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Loan expected amid Irish debt crisis visit

By the CNN Wire Staff
Irish Finance Minister Brian Lenihan faces journalists after a meeting of EU finance ministers in Brussels.
Irish Finance Minister Brian Lenihan faces journalists after a meeting of EU finance ministers in Brussels.
  • Irish Central Bank chief says he expects a substantial loan offer
  • International Monetary Fund and European Central Bank are involved
  • The European Commission is also at the meeting
  • They will be discussing problems in Ireland's banking sector
  • Ireland
  • European Union

Dublin, Ireland (CNN) -- Officials from the International Monetary Fund and European Central Bank were in Ireland on Thursday to examine the country's debt crisis -- a visit that could result in a substantial loan, the head of the Irish Central Bank said.

The bank's governor, Patrick Honohan, told state broadcaster RTE the negotiations with the IMF and European officials were not about a bailout, but would lead to a loan of tens of billions of euros to Ireland.

He said that loan would be something the Irish government would have to accept.

"The intention is and the expectation is, on their part and personally on my part, that negotiations or discussions will be effective and a loan will be made available and drawn down as necessary," Honohan told RTE.

The money would go directly into Irish banks to shore up investor confidence, he added. The banks, many of which have been nationalized, are unable to loan to other banks.

One analyst said Ireland has no choice now but to accept outside money.

"In actual fact Ireland as a country, in financial markets, has no reputation now. We've got to rebuild it, and the reason you rebuild it -- or how you rebuild it -- is you rebuild your balance sheet," author and economist David McWilliams told CNN. "The situation is, if there is no money, we can't pay. And there is no money. That's why the IMF are here. If we had money, they wouldn't be here."

One issue domestically is what restrictions any loan or bailout would place on Ireland.

Analyst Alan McQuaid said there is a worry that Ireland could be required to charge higher taxes on companies. Ireland currently has the third-lowest corporate tax rate in the European Union, after Bulgaria and Cyprus, he said.

"It's a main plank of industrial policy here," McQuaid told CNN. "I think it would be counterproductive if Ireland were forced to raise corporate taxes. In effect, you'd be giving it one hand and taking away the other, and I think it would seriously damage Ireland's prospects on generating economic growth going forward that we need to get our budget back in balance."

European officials have been talking with the Irish government about the problems in its banking sector, which have led to fears of a collapse and talk of a possible bailout.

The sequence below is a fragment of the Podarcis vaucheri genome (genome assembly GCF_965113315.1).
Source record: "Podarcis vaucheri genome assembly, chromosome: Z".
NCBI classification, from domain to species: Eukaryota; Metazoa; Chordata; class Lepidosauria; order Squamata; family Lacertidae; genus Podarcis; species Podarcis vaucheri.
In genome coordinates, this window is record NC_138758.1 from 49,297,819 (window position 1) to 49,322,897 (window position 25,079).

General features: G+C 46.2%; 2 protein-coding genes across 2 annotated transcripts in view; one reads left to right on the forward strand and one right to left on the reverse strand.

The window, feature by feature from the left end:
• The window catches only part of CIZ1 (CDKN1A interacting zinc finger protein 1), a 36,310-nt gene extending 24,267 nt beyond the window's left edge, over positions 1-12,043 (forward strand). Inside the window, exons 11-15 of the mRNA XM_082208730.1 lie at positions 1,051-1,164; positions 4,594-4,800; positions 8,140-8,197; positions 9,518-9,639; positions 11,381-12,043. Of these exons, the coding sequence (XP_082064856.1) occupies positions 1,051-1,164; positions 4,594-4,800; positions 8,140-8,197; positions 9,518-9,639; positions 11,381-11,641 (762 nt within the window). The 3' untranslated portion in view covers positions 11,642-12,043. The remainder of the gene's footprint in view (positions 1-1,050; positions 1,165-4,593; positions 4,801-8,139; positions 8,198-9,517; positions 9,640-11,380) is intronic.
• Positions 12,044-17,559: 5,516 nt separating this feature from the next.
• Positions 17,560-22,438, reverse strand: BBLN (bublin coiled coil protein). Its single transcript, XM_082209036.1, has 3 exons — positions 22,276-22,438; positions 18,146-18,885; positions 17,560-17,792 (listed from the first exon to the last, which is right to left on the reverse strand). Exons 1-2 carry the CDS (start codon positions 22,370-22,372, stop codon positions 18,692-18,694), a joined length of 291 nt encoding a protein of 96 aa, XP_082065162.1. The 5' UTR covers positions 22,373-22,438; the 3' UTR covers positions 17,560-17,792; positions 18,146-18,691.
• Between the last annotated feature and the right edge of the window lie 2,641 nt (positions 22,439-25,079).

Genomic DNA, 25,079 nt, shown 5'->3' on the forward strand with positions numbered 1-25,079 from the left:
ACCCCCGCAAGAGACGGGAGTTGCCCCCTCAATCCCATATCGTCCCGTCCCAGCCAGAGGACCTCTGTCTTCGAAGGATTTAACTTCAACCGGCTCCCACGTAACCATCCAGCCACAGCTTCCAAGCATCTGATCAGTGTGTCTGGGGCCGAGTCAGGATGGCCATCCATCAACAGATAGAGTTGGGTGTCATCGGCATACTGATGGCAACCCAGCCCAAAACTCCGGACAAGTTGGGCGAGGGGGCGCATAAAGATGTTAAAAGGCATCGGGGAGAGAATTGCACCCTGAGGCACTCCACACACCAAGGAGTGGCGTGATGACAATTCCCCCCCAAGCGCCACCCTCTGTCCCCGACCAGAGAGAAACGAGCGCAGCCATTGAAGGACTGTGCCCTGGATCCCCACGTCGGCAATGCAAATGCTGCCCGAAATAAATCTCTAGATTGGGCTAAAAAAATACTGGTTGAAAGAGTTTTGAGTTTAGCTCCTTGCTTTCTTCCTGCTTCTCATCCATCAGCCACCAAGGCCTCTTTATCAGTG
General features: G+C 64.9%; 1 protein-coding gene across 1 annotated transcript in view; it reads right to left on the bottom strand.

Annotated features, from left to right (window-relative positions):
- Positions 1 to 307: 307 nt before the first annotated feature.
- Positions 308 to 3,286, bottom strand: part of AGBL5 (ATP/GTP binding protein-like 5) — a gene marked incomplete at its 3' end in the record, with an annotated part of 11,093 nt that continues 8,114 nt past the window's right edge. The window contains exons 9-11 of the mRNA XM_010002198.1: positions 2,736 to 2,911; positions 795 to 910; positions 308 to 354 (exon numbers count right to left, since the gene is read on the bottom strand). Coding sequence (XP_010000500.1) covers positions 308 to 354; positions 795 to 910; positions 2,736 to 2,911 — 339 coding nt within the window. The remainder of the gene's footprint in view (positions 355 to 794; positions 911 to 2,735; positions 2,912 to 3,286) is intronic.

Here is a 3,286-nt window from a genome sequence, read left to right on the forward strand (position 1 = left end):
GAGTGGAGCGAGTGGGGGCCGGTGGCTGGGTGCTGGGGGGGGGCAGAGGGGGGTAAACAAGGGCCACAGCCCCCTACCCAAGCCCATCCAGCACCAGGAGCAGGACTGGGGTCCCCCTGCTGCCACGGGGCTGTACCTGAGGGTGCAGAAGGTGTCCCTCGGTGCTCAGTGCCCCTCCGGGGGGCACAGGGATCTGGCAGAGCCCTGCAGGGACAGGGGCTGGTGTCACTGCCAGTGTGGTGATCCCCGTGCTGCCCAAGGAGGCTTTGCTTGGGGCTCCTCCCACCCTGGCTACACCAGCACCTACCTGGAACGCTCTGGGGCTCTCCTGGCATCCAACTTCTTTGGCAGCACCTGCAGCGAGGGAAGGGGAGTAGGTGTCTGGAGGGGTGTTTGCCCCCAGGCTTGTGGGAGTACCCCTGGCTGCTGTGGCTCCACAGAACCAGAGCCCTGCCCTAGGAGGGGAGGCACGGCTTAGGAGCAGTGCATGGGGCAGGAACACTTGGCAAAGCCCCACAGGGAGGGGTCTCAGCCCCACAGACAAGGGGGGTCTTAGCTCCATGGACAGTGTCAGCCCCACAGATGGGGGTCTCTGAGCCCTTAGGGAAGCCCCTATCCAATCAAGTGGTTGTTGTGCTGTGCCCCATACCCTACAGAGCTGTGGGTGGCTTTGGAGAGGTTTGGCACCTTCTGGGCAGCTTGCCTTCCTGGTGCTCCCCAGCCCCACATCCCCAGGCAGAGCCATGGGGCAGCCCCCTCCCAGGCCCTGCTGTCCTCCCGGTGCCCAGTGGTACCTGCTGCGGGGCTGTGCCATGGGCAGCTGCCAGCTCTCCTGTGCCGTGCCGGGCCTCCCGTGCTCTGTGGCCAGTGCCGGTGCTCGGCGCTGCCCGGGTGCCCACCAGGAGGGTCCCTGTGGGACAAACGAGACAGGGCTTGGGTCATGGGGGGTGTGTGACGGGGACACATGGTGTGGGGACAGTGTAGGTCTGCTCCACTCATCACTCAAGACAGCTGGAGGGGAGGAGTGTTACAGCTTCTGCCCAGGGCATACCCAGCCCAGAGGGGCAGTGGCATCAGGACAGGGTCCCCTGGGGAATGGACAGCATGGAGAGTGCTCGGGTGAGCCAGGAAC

Two days of meetings in Brussels, Belgium, with European finance ministers this week kept open the idea of a bailout, even though Ireland has yet to ask for one.

"I want to be absolutely clear: We are not putting pressure on Ireland to resort to the financial assistance mechanism," said President Jose Manuel Barroso of the European Commission, which was also taking part in Thursday's talks. "But I reiterate that the EU mechanism is available and ready to be used if requested."

Barroso said the Irish government is making "enormous efforts" to resolve the crisis and is committed to working with the IMF, the ECB and the European Commission. He also predicted next year's Irish budget bill will prove that a 2014 target date for correcting excessive deficit is "firm and credible."

"But Ireland is addressing a very specific problem as far as the banking sector is concerned," Barroso said in his statement, which was released late Wednesday. "This must be done speedily and decisively to pave the way of full confidence to be restored."

Irish leaders have said their treasury is funded through the first half of 2011, but there are still fears the country's financial sector could collapse under the weight of the massive debt.

That Ireland shares the euro with 15 other European nations has raised concerns that its financial problems could affect the common currency and the wider European Union.

The European Union and IMF were forced to bail out Greece in May, coming up with a three-year, 110-billion-euro (currently $150 billion) loan to save Greece from defaulting on debt.

EU economic and finance ministers gave the go-ahead Thursday to reform the EU framework for financial supervision. The goal, they said, is to fix problems that were exposed during the Greek crisis.

As part of the reforms, the ministers decided to create a European Systemic Risk Board and three European authorities to supervise the banking, insurance, and securities industries, to be operational starting January 1, they said.